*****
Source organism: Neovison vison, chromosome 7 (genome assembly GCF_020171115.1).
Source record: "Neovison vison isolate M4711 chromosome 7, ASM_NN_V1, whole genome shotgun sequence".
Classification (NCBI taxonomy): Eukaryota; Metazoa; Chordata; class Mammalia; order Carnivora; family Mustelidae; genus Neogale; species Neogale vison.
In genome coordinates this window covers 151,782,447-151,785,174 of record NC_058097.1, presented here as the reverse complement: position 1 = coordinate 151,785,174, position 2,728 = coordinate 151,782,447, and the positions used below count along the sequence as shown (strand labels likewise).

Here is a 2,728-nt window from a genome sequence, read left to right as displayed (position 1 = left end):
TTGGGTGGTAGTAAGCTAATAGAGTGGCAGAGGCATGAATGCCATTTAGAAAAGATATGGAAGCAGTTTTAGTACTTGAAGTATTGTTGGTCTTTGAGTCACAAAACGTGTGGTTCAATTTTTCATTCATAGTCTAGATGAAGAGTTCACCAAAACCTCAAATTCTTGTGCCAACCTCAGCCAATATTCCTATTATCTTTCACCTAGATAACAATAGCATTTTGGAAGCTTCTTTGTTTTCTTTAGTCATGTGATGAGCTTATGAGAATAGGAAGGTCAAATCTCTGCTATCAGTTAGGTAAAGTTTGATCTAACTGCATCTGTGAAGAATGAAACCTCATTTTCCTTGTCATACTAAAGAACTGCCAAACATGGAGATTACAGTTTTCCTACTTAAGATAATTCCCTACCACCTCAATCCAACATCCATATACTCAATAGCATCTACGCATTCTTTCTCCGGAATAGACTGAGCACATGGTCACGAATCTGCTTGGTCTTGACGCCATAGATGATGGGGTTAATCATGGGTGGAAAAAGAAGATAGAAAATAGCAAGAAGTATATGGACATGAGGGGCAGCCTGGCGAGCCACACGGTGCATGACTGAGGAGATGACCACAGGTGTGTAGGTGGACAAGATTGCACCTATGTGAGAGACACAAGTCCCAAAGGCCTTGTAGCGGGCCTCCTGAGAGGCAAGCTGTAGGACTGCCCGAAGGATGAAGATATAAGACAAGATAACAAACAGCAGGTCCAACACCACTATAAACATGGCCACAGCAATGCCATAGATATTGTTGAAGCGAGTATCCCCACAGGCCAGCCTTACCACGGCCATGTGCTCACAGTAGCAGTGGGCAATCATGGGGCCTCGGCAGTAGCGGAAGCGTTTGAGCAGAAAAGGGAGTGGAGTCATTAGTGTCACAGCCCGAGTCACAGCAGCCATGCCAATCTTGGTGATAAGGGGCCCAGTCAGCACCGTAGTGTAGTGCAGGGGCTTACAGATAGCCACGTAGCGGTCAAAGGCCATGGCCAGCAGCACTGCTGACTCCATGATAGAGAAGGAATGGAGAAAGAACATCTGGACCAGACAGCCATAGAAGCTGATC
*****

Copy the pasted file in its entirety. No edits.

Source organism: Neovison vison, chromosome 7 (genome assembly GCF_020171115.1).
Source record: "Neovison vison isolate M4711 chromosome 7, ASM_NN_V1, whole genome shotgun sequence".
Classification (NCBI taxonomy): Eukaryota; Metazoa; Chordata; class Mammalia; order Carnivora; family Mustelidae; genus Neogale; species Neogale vison.
In genome coordinates this window covers 151,782,447-151,785,174 of record NC_058097.1, presented here as the reverse complement: position 1 = coordinate 151,785,174, position 2,728 = coordinate 151,782,447, and the positions used below count along the sequence as shown (strand labels likewise).

Here is a 2,728-nt window from a genome sequence, read left to right as displayed (position 1 = left end):
TTGGGTGGTAGTAAGCTAATAGAGTGGCAGAGGCATGAATGCCATTTAGAAAAGATATGGAAGCAGTTTTAGTACTTGAAGTATTGTTGGTCTTTGAGTCACAAAACGTGTGGTTCAATTTTTCATTCATAGTCTAGATGAAGAGTTCACCAAAACCTCAAATTCTTGTGCCAACCTCAGCCAATATTCCTATTATCTTTCACCTAGATAACAATAGCATTTTGGAAGCTTCTTTGTTTTCTTTAGTCATGTGATGAGCTTATGAGAATAGGAAGGTCAAATCTCTGCTATCAGTTAGGTAAAGTTTGATCTAACTGCATCTGTGAAGAATGAAACCTCATTTTCCTTGTCATACTAAAGAACTGCCAAACATGGAGATTACAGTTTTCCTACTTAAGATAATTCCCTACCACCTCAATCCAACATCCATATACTCAATAGCATCTACGCATTCTTTCTCCGGAATAGACTGAGCACATGGTCACGAATCTGCTTGGTCTTGACGCCATAGATGATGGGGTTAATCATGGGTGGAAAAAGAAGATAGAAAATAGCAAGAAGTATATGGACATGAGGGGCAGCCTGGCGAGCCACACGGTGCATGACTGAGGAGATGACCACAGGTGTGTAGGTGGACAAGATTGCACCTATGTGAGAGACACAAGTCCCAAAGGCCTTGTAGCGGGCCTCCTGAGAGGCAAGCTGTAGGACTGCCCGAAGGATGAAGATATAAGACAAGATAACAAACAGCAGGTCCAACACCACTATAAACATGGCCACAGCAATGCCATAGATATTGTTGAAGCGAGTATCCCCACAGGCCAGCCTTACCACGGCCATGTGCTCACAGTAGCAGTGGGCAATCATGGGGCCTCGGCAGTAGCGGAAGCGTTTGAGCAGAAAAGGGAGTGGAGTCATTAGTGTCACAGCCCGAGTCACAGCAGCCATGCCAATCTTGGTGATAAGGGGCCCAGTCAGCACCGTAGTGTAGTGCAGGGGCTTACAGATAGCCACGTAGCGGTCAAAGGCCATGGCCAGCAGCACTGCTGACTCCATGATAGAGAAGGAATGGAGAAAGAACATCTGGACCAGACAGCCATAGAAGCTGATC